New limited company owners warned over eligibility for SEISS grant

Owners of newly formed limited companies are being warned that it is unlikely they are eligible for the Self Employed Income Support Scheme (SEISS) grant, even if HMRC tries to contact them.

HMRC has been contacting people to invite them to check their eligibility and claim for the SEISS grant, although even if the eligibility checker says new limited company owners may qualify, the Low Incomes Tax Reform Group (LITRG) has warned they may still not qualify.

To qualify for the SEISS, individuals must be a self-employed individual or a member of a partnership. HMRC’s eligibility checker confirms that people may be eligible based on the information HMRC holds from tax returns for 2018/19 or earlier – but it does not check the other qualifying conditions. 

The LITRG stated that business owners who were self-employed but have recently turned into a limited company are not still self-employed and that as a result, they are unlikely to meet the additional conditions, even if they think of themselves as continuing to trade.

The tax campaign group has been contacted by people confused about the distinction, leading to the LITRG calling on HMRC to clarify what ‘self-employed’ means in their SEISS guidance. The group suggested that limited company owners, who are usually employees of their own limited companies, look to the Coronavirus Job Retention Scheme, instead, to the extent that they pay themselves a salary and meet the conditions of that scheme.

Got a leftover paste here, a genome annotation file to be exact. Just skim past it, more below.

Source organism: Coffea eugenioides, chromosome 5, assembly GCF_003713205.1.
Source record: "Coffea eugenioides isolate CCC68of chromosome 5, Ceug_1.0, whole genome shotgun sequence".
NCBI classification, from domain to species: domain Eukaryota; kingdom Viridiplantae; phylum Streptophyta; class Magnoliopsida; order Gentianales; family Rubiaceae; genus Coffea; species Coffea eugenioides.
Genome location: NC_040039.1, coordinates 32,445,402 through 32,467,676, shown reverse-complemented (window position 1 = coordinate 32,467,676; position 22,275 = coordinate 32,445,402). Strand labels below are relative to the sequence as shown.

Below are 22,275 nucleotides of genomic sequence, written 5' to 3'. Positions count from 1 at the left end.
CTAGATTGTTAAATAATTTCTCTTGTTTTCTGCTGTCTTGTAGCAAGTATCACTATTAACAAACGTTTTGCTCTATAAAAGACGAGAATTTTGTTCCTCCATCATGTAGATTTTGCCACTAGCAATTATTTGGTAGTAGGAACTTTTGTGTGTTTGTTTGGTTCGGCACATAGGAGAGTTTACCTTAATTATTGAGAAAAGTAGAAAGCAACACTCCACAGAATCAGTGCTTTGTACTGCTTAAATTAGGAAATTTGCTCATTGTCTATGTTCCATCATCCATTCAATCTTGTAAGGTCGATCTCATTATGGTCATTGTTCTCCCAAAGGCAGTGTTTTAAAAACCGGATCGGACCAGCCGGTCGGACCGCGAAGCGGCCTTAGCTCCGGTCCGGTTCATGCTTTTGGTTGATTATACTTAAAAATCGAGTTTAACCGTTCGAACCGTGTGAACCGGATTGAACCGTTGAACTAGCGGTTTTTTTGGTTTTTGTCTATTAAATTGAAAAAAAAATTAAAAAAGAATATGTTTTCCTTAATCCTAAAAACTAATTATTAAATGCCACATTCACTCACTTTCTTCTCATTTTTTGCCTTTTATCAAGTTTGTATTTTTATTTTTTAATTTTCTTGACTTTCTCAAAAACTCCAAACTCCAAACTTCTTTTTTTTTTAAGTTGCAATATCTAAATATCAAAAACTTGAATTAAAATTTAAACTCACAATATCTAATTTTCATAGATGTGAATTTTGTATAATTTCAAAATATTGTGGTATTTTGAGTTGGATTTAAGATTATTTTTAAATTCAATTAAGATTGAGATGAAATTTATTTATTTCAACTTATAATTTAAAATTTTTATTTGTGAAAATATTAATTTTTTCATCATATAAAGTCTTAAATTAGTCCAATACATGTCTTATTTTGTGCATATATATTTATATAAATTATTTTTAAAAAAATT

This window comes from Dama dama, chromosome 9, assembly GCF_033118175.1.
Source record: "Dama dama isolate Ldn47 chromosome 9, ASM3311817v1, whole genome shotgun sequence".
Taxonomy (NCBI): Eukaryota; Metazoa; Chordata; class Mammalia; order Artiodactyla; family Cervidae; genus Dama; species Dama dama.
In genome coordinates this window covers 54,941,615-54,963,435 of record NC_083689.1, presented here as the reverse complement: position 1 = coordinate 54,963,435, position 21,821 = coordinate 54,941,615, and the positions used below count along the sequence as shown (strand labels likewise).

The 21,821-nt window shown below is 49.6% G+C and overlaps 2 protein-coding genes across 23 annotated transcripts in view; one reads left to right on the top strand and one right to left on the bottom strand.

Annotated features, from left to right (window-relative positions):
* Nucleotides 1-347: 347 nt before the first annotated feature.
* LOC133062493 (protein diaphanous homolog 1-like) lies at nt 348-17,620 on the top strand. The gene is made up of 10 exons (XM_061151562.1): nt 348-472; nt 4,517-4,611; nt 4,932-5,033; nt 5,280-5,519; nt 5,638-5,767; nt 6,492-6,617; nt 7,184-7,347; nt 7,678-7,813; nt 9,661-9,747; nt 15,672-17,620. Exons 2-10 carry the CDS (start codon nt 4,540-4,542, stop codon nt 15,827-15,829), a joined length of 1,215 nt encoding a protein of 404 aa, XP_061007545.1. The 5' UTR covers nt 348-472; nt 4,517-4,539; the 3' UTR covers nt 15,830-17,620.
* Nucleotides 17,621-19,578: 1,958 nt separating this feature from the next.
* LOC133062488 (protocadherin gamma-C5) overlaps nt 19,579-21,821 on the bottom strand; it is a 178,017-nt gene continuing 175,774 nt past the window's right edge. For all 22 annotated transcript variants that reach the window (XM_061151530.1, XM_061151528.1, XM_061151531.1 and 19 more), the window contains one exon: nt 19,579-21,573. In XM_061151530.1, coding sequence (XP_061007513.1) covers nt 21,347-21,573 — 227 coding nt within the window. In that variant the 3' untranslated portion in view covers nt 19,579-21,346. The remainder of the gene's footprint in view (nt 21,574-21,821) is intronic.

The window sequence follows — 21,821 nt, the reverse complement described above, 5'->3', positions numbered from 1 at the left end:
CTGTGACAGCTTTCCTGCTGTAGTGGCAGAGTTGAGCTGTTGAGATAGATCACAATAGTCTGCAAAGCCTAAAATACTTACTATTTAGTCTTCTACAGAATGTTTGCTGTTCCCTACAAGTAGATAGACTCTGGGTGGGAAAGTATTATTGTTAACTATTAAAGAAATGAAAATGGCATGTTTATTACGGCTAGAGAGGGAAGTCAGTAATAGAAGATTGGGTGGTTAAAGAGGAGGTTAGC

Head of LITRG, Victoria Todd, said: “We welcome that the Government has worked hard and fast to create a SEISS that should represent a lifeline for the 3.5 million self-employed people who are expected to qualify and that HMRC have delivered the scheme and payments faster than initially expected.

“We know that there is a lot of confusion about the set-up of limited companies and what this means for the Covid-19 support schemes. We also know that many limited company owners are only entitled to a small amount from the Coronavirus Job Retention Scheme because of the way they structure their pay. Some may be entitled to nothing if they are paid a salary annually at the end of March or have not set up a PAYE scheme correctly to process their salary through.

“People’s hopes may be pinned on the SEISS scheme but it is extremely important for limited company owners to understand that they are unlikely to meet eligibility because although they may consider themselves to be trading, they are not doing so on a self-employed basis.

“We understand that this is a difficult message, but we need to warn people, because claiming incorrectly exposes such people to possible penalties, in addition to having to repay the grant, if claims are audited later.”

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